A Brighter Future for Sadie

Story by Dorian Martin

 

Wearing her Doggles sunglasses, Sadie projects a jet pilot’s intensity as she plays outdoors at her Brenham home.

More importantly, the eyewear is a critical part of a treatment plan prescribed by Texas A&M University’s Veterinary Medical Teaching Hospital to protect the German Shepherd’s eyesight from further damage caused by pannus.

This chronic inflammatory condition, which often attacks the cornea, is caused when the immune system mistakenly attacks the body’s own tissues.

German Shepherds are one of the rare breeds that have a higher chance of developing this progressive condition, which can lead to blindness. In addition, dogs living in areas with a high UV index—such as Texas—or at higher altitudes are at increased risk.

FILMY EYES

Beatriz Vidal, Sadie’s owner, noticed a film beginning to grow over the dog’s eyes in 2017. A Brenham veterinarian prescribed steroids and Sadie’s health improved. However, after the dog developed an eye infection and regressed, Vidal decided to bring her to Texas A&M’s renowned veterinary hospital.

“We got her in there just in time,” Vidal said. “If we had waited any longer, it could have been a different story.”

The hospital staff diagnosed Sadie’s condition and started intensive treatment that included eye drops and topical anti-inflammatory medications. Sadie’s eyes began to clear up within 10 days.

“We are often able to clear the cornea of blood vessels with treatment; however, the pigmentary changes that occur with chronic disease are often permanent,” said Dr. Erin Scott, assistant professor in ophthalmology. “It is important that owners are aware this condition is controllable but not curable—so life-long therapy is indicated to control inflammation and modulate the body’s immune response.”

The staff also recommended that Vidal purchase a pair of Doggles for Sadie that will protect her eyes while outdoors for an extended period of time, since the eyewear helps to limit UV light.

“Not all dogs tolerate wearing them and not all owners are interested in getting Doggles for their dogs, so it is not required, just recommended,” Scott said. “The Doggles shouldn’t cause discomfort; there are many different sizes to fit all breeds of dogs.”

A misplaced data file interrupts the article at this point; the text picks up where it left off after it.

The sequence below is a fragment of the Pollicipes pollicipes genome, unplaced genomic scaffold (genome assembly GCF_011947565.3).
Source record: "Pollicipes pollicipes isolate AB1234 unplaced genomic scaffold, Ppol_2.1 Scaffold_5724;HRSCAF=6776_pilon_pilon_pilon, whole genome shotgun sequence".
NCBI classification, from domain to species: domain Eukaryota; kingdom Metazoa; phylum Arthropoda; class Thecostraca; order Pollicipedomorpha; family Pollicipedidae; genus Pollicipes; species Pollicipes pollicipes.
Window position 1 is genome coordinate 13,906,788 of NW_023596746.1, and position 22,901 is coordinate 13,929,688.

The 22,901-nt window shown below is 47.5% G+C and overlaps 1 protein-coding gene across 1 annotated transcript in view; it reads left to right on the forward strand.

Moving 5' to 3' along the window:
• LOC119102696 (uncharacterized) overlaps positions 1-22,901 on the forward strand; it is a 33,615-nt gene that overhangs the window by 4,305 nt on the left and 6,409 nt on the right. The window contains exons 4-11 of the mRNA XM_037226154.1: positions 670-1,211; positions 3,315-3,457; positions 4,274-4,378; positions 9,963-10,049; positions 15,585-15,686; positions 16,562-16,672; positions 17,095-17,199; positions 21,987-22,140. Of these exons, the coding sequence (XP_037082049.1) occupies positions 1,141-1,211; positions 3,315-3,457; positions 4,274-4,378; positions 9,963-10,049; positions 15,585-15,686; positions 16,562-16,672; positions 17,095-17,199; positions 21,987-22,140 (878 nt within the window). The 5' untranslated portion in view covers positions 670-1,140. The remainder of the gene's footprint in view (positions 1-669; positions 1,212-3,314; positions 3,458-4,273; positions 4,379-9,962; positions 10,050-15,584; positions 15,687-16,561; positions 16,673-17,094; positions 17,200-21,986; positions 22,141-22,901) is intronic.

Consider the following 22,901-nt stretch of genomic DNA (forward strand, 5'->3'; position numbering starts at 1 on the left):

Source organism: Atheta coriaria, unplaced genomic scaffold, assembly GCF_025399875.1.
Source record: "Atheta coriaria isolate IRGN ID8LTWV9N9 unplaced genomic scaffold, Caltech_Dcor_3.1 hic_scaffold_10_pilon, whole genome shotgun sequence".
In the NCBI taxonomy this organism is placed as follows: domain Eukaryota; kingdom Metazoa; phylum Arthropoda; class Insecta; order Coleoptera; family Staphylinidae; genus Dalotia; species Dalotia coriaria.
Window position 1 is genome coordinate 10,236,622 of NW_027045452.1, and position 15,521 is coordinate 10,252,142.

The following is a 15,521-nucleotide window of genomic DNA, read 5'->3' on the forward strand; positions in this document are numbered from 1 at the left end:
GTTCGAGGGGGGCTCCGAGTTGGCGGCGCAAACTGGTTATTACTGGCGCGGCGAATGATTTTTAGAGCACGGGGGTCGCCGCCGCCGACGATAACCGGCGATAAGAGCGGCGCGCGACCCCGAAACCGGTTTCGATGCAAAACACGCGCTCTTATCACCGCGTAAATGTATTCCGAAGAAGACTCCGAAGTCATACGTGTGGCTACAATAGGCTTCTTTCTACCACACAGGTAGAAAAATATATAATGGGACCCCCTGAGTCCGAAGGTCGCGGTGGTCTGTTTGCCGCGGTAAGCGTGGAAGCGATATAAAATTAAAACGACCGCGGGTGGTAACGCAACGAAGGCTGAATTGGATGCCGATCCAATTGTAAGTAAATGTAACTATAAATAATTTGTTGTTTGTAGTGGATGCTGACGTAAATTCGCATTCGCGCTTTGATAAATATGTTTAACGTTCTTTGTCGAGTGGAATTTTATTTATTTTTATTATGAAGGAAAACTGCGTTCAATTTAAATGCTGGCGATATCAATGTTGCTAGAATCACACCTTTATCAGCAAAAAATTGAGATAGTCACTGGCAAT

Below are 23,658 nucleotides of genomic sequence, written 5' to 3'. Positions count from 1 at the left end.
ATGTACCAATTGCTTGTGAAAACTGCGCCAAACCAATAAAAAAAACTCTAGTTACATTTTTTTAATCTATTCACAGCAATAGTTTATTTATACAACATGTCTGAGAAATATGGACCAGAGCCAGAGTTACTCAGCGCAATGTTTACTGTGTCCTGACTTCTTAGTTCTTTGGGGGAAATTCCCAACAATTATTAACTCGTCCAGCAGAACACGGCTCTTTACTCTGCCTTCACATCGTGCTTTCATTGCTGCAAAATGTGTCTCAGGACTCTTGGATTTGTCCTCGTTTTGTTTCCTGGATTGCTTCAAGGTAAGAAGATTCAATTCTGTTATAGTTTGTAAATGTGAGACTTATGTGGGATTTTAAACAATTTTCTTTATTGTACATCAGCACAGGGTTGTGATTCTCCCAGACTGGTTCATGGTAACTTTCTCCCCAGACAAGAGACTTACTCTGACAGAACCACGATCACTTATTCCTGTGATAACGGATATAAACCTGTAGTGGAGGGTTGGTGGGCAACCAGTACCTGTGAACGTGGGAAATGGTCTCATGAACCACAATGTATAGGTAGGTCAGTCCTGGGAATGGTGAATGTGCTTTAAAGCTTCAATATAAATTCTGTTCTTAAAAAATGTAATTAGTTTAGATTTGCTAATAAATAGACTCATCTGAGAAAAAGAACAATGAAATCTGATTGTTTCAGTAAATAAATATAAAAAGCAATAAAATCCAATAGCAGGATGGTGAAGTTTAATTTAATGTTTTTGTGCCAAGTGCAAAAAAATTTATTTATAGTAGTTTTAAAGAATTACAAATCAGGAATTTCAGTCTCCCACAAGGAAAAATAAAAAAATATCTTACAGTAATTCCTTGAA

BUNDLE OF JOY

Dogs always have been an integral part of Vidal’s life.

Her parents owned two small dogs while she was a child and Vidal made sure that her own children grew up with the loving presence of a beagle.  Yet, the Brenham resident had always dreamed of owning a big dog one day.

That day came as a surprise when her boyfriend presented Vidal with a backpack that contained a small, furry German Shepherd puppy that looked like a little bear.

In the four years since, Sadie has since grown into a 76-pound dog who thinks she is a lap dog.

“She’s my baby girl,” Vidal said. “She brings a lot of joy and happiness to everyone.”

The Comparative Ophthalmology Service staff has enjoyed working with Sadie and Ms. Vidal.

“Sadie has been an excellent patient for us, allowing us to examine her eyes closely with our specialized instruments,” Scott said. “Ms. Vidal has also done a wonderful job caring for Sadie; our success relies a great deal on our client’s dedication to treating their pet’s eyes at home!”

The admiration is mutual.

“The hospital staff have been amazing, very patient and very thorough,” Vidal said. “They explained everything to us and we were able to ask any questions that we wanted. They were very loving toward Sadie.”

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For more information about the Texas A&M College of Veterinary Medicine & Biomedical Sciences, please visit our website at vetmed.tamu.edu or join us on Facebook, Instagram, and Twitter.

Contact Information: Jennifer Gauntt, Interim Director of CVM Communications, Texas A&M College of Veterinary Medicine & Biomedical Sciences; jgauntt@cvm.tamu.edu; 979-862-4216